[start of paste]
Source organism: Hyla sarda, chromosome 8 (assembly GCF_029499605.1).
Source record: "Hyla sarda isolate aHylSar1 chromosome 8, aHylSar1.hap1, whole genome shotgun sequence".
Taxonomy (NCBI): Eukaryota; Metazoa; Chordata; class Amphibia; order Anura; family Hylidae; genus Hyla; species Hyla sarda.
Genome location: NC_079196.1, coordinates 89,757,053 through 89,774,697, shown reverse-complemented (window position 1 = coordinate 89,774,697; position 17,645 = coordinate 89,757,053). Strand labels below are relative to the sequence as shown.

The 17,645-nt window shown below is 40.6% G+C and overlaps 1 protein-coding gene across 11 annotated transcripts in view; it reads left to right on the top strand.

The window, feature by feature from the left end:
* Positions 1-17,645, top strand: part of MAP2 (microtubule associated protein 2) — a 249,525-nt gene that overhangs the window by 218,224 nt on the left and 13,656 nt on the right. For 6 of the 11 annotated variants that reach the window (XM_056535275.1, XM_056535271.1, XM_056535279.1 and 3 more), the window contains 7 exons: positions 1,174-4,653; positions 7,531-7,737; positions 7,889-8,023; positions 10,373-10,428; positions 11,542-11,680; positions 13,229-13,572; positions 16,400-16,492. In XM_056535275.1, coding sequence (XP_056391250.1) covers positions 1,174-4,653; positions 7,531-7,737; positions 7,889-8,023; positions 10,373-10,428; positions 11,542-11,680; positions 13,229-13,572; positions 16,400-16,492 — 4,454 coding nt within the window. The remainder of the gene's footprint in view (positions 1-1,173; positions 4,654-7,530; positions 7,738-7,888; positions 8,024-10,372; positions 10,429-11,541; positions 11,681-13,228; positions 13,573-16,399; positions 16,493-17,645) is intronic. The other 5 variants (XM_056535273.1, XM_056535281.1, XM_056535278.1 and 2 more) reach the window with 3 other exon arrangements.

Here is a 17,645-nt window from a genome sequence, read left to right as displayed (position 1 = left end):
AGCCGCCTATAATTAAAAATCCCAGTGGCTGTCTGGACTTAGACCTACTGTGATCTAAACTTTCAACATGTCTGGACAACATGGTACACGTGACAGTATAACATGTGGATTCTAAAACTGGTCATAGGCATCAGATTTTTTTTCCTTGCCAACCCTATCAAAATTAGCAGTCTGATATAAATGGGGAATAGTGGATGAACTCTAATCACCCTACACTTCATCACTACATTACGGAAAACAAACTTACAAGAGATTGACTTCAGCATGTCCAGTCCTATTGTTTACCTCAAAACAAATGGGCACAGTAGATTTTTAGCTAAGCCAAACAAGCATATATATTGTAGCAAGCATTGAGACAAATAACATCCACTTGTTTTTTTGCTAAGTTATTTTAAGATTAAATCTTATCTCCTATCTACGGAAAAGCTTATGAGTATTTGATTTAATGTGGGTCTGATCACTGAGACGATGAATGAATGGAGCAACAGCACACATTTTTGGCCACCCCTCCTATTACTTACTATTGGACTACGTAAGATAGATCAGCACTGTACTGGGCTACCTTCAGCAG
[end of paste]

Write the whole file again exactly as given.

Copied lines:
Source organism: Hyla sarda, chromosome 8 (assembly GCF_029499605.1).
Source record: "Hyla sarda isolate aHylSar1 chromosome 8, aHylSar1.hap1, whole genome shotgun sequence".
Taxonomy (NCBI): Eukaryota; Metazoa; Chordata; class Amphibia; order Anura; family Hylidae; genus Hyla; species Hyla sarda.
Genome location: NC_079196.1, coordinates 89,757,053 through 89,774,697, shown reverse-complemented (window position 1 = coordinate 89,774,697; position 17,645 = coordinate 89,757,053). Strand labels below are relative to the sequence as shown.

The 17,645-nt window shown below is 40.6% G+C and overlaps 1 protein-coding gene across 11 annotated transcripts in view; it reads left to right on the top strand.

The window, feature by feature from the left end:
* Positions 1-17,645, top strand: part of MAP2 (microtubule associated protein 2) — a 249,525-nt gene that overhangs the window by 218,224 nt on the left and 13,656 nt on the right. For 6 of the 11 annotated variants that reach the window (XM_056535275.1, XM_056535271.1, XM_056535279.1 and 3 more), the window contains 7 exons: positions 1,174-4,653; positions 7,531-7,737; positions 7,889-8,023; positions 10,373-10,428; positions 11,542-11,680; positions 13,229-13,572; positions 16,400-16,492. In XM_056535275.1, coding sequence (XP_056391250.1) covers positions 1,174-4,653; positions 7,531-7,737; positions 7,889-8,023; positions 10,373-10,428; positions 11,542-11,680; positions 13,229-13,572; positions 16,400-16,492 — 4,454 coding nt within the window. The remainder of the gene's footprint in view (positions 1-1,173; positions 4,654-7,530; positions 7,738-7,888; positions 8,024-10,372; positions 10,429-11,541; positions 11,681-13,228; positions 13,573-16,399; positions 16,493-17,645) is intronic. The other 5 variants (XM_056535273.1, XM_056535281.1, XM_056535278.1 and 2 more) reach the window with 3 other exon arrangements.

Here is a 17,645-nt window from a genome sequence, read left to right as displayed (position 1 = left end):
AGCCGCCTATAATTAAAAATCCCAGTGGCTGTCTGGACTTAGACCTACTGTGATCTAAACTTTCAACATGTCTGGACAACATGGTACACGTGACAGTATAACATGTGGATTCTAAAACTGGTCATAGGCATCAGATTTTTTTTCCTTGCCAACCCTATCAAAATTAGCAGTCTGATATAAATGGGGAATAGTGGATGAACTCTAATCACCCTACACTTCATCACTACATTACGGAAAACAAACTTACAAGAGATTGACTTCAGCATGTCCAGTCCTATTGTTTACCTCAAAACAAATGGGCACAGTAGATTTTTAGCTAAGCCAAACAAGCATATATATTGTAGCAAGCATTGAGACAAATAACATCCACTTGTTTTTTTGCTAAGTTATTTTAAGATTAAATCTTATCTCCTATCTACGGAAAAGCTTATGAGTATTTGATTTAATGTGGGTCTGATCACTGAGACGATGAATGAATGGAGCAACAGCACACATTTTTGGCCACCCCTCCTATTACTTACTATTGGACTACGTAAGATAGATCAGCACTGTACTGGGCTACCTTCAGCAG